2001: A Space Odyssey

2001: A Space Odyssey ★★★★★

This review may contain spoilers. I can handle the truth.

This review may contain spoilers.

Jumbled, more personal, less colorful analysis inbound because this is from my private film diary but I couldn't not post something about the current movie at #1 on My Favorite 100 list and the experience of seeing it in 70mm at the Museum of the Moving Image.

Even though I'm not quite sure I was in the *perfect* mood for a Kubrick today--oddly find him the director I most need to prepare myself for as I'd had a similar feeling while watching The Shining recently--I'm still positive I'd call 2001: A Space Odyssey the pinnacle of 20th century film art (hell, of all time for now until I watch Mulholland Dr. again) and probably my favorite movie ever.

Rewatching this always begs the problem of what new angle do I approach this from and I wish I had done some more prep for this viewing because my brain was torn between analyzing this through the usual evolution narrative or trying to find another angle. In the end I mostly focused on HAL this viewing, taking in the visual splendor of most scenes--70mm is basically blu ray quality on the biggest possible screen, a better way of viewing is unimaginable--while unfortunately letting my brain disengage a few too many times (to maddeningly think of the all-consuming catchiness of Drake's "Hotline Bling"). But back to HAL, I always had trouble fitting him into the evolution theme everyone latches onto but now it seems clear to me that it's not that the machines are more human than the humans and the humans are more robotic, it's that they're all essentially the same. I then think of HAL as lashing out for realizing the depths of "human error" because he has erred and it has essentially made him human, or at least on the same level as a human: a being capable of error. Which to me makes the case for why the evolution happens Beyond the Infinite and not for the astronauts on the moon who first touch the monolith; the aliens/monolith/what-have-you waits for the tools to reach the same capacity as the humans, allowing for a sort of equilibrium that ensures a hierarchy of power once the Starchild comes into being.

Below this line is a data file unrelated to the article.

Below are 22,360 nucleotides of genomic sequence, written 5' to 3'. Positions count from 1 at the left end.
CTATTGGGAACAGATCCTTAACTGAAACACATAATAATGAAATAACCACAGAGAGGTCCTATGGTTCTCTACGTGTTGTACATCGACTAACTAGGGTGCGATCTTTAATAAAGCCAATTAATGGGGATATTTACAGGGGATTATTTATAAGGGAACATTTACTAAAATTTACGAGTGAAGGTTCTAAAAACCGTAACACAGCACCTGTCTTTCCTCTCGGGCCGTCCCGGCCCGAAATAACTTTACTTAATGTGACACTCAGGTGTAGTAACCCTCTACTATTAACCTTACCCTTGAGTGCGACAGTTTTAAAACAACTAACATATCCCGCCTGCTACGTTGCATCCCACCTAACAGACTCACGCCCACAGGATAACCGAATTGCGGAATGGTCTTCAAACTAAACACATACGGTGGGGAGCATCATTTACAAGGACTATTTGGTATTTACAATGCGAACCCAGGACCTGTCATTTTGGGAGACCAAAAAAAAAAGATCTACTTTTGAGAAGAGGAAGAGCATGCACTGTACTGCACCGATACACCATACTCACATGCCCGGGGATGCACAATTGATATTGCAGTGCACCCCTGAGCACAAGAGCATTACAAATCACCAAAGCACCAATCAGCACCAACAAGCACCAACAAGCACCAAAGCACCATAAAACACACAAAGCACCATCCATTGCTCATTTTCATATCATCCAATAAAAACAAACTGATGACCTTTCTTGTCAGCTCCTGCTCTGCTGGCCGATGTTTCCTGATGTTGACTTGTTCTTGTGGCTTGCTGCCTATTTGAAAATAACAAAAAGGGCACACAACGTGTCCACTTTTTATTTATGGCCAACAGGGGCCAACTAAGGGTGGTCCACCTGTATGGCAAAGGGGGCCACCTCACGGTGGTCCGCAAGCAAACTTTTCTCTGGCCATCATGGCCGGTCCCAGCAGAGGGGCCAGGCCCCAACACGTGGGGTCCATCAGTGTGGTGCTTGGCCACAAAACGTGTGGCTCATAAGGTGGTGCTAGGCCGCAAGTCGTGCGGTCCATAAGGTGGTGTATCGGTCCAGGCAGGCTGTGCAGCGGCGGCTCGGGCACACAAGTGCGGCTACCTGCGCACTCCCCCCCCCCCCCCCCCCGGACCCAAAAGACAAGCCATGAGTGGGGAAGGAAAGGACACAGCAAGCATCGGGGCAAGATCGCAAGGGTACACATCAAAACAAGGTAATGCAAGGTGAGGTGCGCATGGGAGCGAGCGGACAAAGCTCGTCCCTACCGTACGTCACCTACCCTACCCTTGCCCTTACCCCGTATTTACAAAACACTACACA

The idea of creating another conscious being is extremely powerful--it haunts all sorts of fiction, just look to Frankenstein--and I'm surprised I hadn't exactly focused on this before because it makes the killing of HAL all the stronger. Dave is forced to destroy a being that was given life by human--it's a murder, though in self-defense, and while it may not weigh on Dave too much it certainly weighs on me. It forms this arc for Dave where he must first identify the threat that is the presence of a hostile consciousness and then must destroy it in order to successfully move into the new plane of human consciousness, making the case for him needing to understand death before being reborn--an idea that is rhymed with the ending where Dave must shed his Earthly body before being reborn as the monolith reappears when he is ready to ascend. People will probably debate endlessly whether this is an optimistic ending or not but I can't help but be moved by the Starchild looking on towards Earth, wide-eyed and innocent. It's completely breathtaking, as almost every moment of this film is.

In 70mm, 2001: A Space Odyssey honestly made me tear up a bit--the ape-man smashing bones in slow-mo while "Also sprach Zarathustra" welled up would be the exact moment. I still barely comprehend how this movie was made, it's so bracingly real and crisp. The things done with the sound design--which is perfect in 70mm--have still never been matched in my mind despite how relatively few tracks there probably were; just the way they're used for such narrative purposes: they manage to completely pull the rug out from under you with complete silence or the cutting beep of a "Computer Malfunction" sign--which I now realize comes right before the "Life Functions Terminated" sign, again linking the computers (tools) to the humans. The amount of brilliance in 2001 still just boggles my mind, it uses the medium to aims that have never been matched, a jettisoning of what science fiction was ever thought of and recreation into a romantic anthem for human progress in all its brutal necessity.

Could this also possibly be the origin of the "gritty reboot/re-imagining" of campy genre/series?

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